Language Percentage
Number of Degrees
CSS 12 12/100 * 180 = 21.6
HTML 32
32/100 * 180 = 57.6
PHP 34 34/100 * 180 = 61.2
Python 22 22/100 * 180 = 39.6

At this point we’re ready to set up the animations. First, we define some animation styles that are shared across all items, by adding some rules to .chart-skills li:

Then, we define the unique animation styles:

Notice that we add a delay to all items except for the first one. In this way, we create nice sequential animations. For example, when the animation of the first element finishes, the second element appears, and so on.

The next step is to specify the actual animations:

Before going any further, we’ll briefly look at how the animations work:

The first element goes from transform: none to transform: rotate(21.6deg).

The second element goes from transform: rotate(21.6deg)  (starts from the final position of the first element) to transform: rotate(79.2deg) (57.6deg + 21.6deg).

The third element goes from transform: rotate(79.2deg)  (starts from the final position of the second element) to transform: rotate(140.4deg) (61.2deg + 79.2deg).

The fourth element goes from transform: rotate(140.4deg)  (starts from the final position of the third element) to transform: rotate(180deg) (140.4deg + 39.6deg).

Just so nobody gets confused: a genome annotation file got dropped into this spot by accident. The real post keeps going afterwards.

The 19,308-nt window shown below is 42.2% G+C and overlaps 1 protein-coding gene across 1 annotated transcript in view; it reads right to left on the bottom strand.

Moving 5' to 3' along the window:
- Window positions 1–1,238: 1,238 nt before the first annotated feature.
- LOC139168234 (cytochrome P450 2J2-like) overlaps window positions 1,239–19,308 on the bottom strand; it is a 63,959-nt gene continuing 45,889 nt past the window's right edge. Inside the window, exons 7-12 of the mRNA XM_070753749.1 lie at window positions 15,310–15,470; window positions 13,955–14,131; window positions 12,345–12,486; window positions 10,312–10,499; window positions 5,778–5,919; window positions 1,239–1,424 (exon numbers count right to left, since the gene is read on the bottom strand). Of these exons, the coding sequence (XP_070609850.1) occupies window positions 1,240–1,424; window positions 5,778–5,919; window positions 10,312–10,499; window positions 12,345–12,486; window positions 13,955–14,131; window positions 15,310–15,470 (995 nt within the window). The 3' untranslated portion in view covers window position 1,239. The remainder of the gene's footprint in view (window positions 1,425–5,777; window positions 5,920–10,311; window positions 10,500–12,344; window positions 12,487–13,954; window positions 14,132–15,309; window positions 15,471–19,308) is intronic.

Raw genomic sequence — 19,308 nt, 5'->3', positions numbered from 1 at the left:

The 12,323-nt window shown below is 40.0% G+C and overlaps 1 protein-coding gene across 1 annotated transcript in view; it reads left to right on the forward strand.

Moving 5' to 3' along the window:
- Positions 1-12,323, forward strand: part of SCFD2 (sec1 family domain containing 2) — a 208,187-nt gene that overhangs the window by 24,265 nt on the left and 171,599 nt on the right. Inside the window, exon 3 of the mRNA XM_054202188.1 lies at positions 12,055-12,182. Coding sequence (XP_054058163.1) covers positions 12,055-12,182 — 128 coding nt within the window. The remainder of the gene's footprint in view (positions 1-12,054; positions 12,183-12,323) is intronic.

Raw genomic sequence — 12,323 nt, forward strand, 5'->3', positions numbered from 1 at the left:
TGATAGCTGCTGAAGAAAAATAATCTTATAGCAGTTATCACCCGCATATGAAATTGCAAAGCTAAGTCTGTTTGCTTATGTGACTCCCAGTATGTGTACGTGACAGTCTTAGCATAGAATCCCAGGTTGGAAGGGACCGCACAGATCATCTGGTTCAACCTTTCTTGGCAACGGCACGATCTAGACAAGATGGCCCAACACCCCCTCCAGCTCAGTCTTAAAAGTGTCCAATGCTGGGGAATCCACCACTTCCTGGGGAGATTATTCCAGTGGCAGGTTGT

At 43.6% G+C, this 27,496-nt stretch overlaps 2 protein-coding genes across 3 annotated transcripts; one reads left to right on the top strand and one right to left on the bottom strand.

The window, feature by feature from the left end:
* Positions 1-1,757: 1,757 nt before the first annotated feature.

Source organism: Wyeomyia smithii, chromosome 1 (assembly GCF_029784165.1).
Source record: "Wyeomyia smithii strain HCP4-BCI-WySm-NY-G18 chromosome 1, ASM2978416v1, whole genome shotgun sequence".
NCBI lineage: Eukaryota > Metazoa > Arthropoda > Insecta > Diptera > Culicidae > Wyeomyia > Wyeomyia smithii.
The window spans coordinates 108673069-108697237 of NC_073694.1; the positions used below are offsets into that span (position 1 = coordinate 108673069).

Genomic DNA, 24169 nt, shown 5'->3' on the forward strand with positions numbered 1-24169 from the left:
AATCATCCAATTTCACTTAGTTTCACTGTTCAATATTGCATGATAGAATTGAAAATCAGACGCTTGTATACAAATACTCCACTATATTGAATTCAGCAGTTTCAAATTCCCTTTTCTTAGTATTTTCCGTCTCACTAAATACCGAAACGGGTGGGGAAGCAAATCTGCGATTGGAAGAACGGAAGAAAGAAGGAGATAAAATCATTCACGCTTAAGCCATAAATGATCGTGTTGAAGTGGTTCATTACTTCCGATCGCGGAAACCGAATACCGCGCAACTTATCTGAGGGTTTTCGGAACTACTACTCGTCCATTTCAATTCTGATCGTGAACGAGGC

### Hide!

Last but not least, to hide the bottom half of the chart, we have to add the following rules:

The overflow: hidden property value ensures that only the first semi-circle (the one created with the ::before pseudo-element) is visible. Feel free to remove that property if you want to test the initial position of the list items.

The transform-style: preserve-3d and backface-visibility: hidden properties prevent flickering effects that may occur in different browsers due to animations. If this problem still exists in your browser, you may want to try these solutions as well.

The chart is almost ready! All that remains is to style the chart labels, which we’ll do in the next section.

Here’s the CodePen demo showing the current appearance of our chart:

## Adding Styles to the Labels

In this section, we’ll style the chart labels.

### Positioning

With regards to their position, we do the following: